Reuters:  “The crippled law firm Dewey & Leboeuf LLP filed for Chapter 11 bankruptcy protection Monday night and will seek approval to liquidate its business after failing to find a merger partner, marking the biggest collapse of a law firm in U.S. history.  Once one of the largest law firms in the U.S., Dewey has been hit by the loss of the vast majority of its roughly 300 partners to other firms amid concerns about compensation and a heavy debt load.”

A related story in the Wall St. Journal called “The Law Firm Business Model Is Dying” starts:

Rules that were adopted to protect the legal profession from outside competition are actually stifling it.  On Monday night the century-old law firm of Dewey & LeBoeuf filed for bankruptcy—following in the footsteps of other venerable firms such as Howrey & Simon, Heller Ehrman, Coudert Brothers, and Brobeck, Phelger and Harrison. It is easy to think that greedy lawyers are getting their just deserts. But this should not blind us from seeing that there is a better way for America’s law firms to do business.  The problems these firms face today are twofold: Large clients are increasingly using in-house counsel to reduce costs, and the public is increasingly taking the do-it-yourself route given the growing access.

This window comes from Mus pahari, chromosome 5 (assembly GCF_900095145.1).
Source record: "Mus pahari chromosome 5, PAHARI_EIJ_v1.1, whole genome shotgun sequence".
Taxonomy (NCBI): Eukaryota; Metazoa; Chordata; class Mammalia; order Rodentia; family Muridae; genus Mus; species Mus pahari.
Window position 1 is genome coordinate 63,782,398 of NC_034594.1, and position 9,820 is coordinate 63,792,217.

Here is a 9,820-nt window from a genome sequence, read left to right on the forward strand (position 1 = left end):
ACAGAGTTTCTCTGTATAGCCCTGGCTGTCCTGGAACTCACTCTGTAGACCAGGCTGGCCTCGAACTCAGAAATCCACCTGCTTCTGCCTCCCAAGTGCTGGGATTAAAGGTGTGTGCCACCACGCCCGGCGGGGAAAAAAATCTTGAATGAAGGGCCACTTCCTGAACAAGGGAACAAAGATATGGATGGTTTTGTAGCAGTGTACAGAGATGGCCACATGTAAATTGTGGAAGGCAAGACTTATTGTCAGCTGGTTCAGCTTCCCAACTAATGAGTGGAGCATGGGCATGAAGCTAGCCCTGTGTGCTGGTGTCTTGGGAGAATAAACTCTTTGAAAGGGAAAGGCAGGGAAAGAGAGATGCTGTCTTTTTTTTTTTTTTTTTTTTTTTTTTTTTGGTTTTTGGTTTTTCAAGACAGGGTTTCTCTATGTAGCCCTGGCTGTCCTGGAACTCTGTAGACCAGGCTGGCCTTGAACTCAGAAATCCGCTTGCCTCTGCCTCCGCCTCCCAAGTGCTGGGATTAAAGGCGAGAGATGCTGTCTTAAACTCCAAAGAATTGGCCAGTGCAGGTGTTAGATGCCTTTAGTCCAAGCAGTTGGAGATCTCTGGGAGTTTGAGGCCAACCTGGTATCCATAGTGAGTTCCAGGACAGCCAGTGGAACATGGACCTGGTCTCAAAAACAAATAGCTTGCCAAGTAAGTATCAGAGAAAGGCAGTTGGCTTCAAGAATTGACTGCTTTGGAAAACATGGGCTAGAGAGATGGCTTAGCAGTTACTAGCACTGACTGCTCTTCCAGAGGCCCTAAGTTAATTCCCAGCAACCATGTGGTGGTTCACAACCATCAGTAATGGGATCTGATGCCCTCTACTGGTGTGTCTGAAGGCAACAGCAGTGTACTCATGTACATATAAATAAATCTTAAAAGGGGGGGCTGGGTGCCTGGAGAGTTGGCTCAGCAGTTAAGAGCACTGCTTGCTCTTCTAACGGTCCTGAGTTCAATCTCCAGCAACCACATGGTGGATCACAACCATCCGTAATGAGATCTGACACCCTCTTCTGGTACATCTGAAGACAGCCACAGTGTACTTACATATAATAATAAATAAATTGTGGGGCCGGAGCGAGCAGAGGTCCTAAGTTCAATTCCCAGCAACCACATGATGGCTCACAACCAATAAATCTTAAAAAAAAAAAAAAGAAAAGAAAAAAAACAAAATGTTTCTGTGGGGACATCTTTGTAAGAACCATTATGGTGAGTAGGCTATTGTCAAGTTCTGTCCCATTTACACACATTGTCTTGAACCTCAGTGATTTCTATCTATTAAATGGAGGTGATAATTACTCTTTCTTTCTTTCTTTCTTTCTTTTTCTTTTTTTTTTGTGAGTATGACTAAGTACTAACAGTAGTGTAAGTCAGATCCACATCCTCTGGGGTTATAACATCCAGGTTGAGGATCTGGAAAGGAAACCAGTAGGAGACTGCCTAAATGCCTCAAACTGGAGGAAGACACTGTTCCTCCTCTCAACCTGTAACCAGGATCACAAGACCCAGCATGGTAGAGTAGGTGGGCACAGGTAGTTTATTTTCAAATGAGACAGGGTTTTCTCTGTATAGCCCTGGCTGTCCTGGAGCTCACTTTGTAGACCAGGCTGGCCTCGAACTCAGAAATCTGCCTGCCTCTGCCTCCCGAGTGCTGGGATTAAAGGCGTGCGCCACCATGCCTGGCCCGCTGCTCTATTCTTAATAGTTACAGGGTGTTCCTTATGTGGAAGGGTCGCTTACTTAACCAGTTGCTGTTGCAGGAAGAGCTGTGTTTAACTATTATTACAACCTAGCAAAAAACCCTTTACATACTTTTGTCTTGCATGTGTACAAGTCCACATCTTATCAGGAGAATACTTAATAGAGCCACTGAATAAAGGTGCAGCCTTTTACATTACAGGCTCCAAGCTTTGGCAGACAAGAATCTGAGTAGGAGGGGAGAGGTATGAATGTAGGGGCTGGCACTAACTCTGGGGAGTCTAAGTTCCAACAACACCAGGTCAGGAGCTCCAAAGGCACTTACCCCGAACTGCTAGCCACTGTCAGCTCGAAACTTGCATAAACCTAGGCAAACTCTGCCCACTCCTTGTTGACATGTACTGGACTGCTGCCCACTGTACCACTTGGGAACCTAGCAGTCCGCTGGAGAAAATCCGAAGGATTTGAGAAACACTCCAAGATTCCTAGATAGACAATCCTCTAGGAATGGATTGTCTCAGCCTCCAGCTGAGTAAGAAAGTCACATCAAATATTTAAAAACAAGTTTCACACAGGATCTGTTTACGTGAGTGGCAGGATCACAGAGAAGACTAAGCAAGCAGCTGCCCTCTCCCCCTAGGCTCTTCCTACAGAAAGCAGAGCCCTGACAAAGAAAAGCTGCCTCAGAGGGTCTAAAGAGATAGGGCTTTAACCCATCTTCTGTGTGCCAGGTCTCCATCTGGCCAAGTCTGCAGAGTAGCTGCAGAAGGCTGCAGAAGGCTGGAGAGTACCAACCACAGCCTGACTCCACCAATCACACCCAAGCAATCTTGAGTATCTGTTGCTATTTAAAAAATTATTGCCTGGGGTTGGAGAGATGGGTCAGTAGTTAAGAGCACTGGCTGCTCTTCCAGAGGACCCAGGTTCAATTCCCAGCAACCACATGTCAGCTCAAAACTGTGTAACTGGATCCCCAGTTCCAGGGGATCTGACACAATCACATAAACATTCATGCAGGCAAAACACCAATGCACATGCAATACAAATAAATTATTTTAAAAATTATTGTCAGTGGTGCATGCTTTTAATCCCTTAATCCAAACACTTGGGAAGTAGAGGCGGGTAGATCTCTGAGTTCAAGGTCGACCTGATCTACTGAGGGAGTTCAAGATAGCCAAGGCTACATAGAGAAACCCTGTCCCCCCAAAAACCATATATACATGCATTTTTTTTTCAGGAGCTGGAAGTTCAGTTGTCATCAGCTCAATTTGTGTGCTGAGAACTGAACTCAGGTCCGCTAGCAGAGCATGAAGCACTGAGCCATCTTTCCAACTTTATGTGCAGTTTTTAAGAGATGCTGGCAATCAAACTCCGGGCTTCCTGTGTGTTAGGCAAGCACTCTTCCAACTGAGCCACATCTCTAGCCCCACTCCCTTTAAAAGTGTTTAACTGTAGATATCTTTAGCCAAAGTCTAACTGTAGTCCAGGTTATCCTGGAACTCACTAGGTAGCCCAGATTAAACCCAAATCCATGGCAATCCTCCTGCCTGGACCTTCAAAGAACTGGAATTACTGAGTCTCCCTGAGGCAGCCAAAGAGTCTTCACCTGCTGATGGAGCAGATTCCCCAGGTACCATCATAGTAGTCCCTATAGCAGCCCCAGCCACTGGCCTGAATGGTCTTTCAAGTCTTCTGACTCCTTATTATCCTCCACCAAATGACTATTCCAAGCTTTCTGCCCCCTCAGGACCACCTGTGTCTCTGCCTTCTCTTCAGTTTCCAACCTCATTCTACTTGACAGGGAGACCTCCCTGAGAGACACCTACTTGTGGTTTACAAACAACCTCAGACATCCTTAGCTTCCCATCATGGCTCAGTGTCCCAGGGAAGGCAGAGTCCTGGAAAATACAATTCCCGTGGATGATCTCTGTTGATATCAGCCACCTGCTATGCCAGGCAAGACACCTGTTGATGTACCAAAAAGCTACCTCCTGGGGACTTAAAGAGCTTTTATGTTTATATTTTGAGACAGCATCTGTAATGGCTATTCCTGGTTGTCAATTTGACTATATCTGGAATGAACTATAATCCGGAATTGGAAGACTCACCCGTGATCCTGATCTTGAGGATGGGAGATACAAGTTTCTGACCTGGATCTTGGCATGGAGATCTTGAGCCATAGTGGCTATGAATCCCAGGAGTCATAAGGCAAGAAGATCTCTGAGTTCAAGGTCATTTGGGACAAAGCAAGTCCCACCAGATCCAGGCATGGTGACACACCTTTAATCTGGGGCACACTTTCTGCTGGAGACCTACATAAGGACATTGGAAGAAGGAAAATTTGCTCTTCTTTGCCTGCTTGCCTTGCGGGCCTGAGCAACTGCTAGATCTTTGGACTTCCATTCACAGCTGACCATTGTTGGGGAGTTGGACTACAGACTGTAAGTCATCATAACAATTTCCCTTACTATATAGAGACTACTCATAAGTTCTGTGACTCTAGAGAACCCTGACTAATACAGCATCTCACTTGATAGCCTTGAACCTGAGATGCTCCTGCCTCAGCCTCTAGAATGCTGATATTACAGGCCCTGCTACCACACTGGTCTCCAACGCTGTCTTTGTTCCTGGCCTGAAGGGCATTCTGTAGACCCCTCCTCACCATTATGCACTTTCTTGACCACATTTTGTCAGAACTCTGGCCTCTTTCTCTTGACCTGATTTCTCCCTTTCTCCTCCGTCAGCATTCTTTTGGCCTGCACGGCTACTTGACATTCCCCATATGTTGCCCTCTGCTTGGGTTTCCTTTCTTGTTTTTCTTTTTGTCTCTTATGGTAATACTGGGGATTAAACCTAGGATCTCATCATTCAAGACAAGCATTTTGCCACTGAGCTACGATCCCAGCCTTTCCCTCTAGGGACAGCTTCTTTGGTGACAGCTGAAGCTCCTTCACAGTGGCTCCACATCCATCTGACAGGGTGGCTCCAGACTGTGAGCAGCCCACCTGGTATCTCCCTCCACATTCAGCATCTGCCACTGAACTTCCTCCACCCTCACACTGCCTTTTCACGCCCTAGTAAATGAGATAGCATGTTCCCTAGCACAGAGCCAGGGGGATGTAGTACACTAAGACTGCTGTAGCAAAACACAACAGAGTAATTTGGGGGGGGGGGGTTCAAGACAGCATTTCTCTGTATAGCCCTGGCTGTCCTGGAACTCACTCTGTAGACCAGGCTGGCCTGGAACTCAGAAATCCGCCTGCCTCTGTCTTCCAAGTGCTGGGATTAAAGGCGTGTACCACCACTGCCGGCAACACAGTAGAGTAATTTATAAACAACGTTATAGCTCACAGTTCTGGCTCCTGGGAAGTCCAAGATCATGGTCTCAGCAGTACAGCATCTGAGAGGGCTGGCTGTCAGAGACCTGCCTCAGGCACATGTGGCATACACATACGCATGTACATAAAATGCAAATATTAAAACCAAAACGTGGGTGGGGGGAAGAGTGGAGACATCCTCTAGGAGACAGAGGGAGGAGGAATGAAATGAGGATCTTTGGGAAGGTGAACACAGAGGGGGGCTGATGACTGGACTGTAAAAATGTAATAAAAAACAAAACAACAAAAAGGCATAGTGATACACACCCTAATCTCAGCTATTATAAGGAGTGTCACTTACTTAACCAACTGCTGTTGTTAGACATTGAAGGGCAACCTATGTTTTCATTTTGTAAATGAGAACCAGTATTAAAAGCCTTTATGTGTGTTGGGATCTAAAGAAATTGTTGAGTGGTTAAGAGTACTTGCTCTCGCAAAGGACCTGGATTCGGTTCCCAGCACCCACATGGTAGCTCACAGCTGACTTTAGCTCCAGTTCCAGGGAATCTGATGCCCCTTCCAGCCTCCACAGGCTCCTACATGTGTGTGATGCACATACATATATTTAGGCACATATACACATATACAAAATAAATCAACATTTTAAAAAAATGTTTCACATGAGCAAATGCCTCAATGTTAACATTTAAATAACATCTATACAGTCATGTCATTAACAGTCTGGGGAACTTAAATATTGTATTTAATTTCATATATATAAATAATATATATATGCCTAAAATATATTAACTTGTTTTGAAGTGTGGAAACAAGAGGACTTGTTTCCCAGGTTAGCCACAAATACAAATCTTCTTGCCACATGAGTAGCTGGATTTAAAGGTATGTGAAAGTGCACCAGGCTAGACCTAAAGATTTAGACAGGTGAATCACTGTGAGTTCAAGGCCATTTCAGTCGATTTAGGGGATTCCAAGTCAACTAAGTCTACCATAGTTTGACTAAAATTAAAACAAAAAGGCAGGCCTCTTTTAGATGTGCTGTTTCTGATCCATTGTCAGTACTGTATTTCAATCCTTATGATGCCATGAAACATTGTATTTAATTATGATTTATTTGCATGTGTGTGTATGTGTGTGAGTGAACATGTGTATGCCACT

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The point of the article is that technology and the times have changed the way lawyers practice law.  Attorneys and firms who do not adjust to the changes will see their revenue decrease and in some cases vanish.  LegalZoom is here to stay and you can bet it will generate a huge number of competitors.

P.S.  I subscribe to the Wall St. Journal and read it every day on my iPhone and iPad.  Its only $9/month for full access to the paper.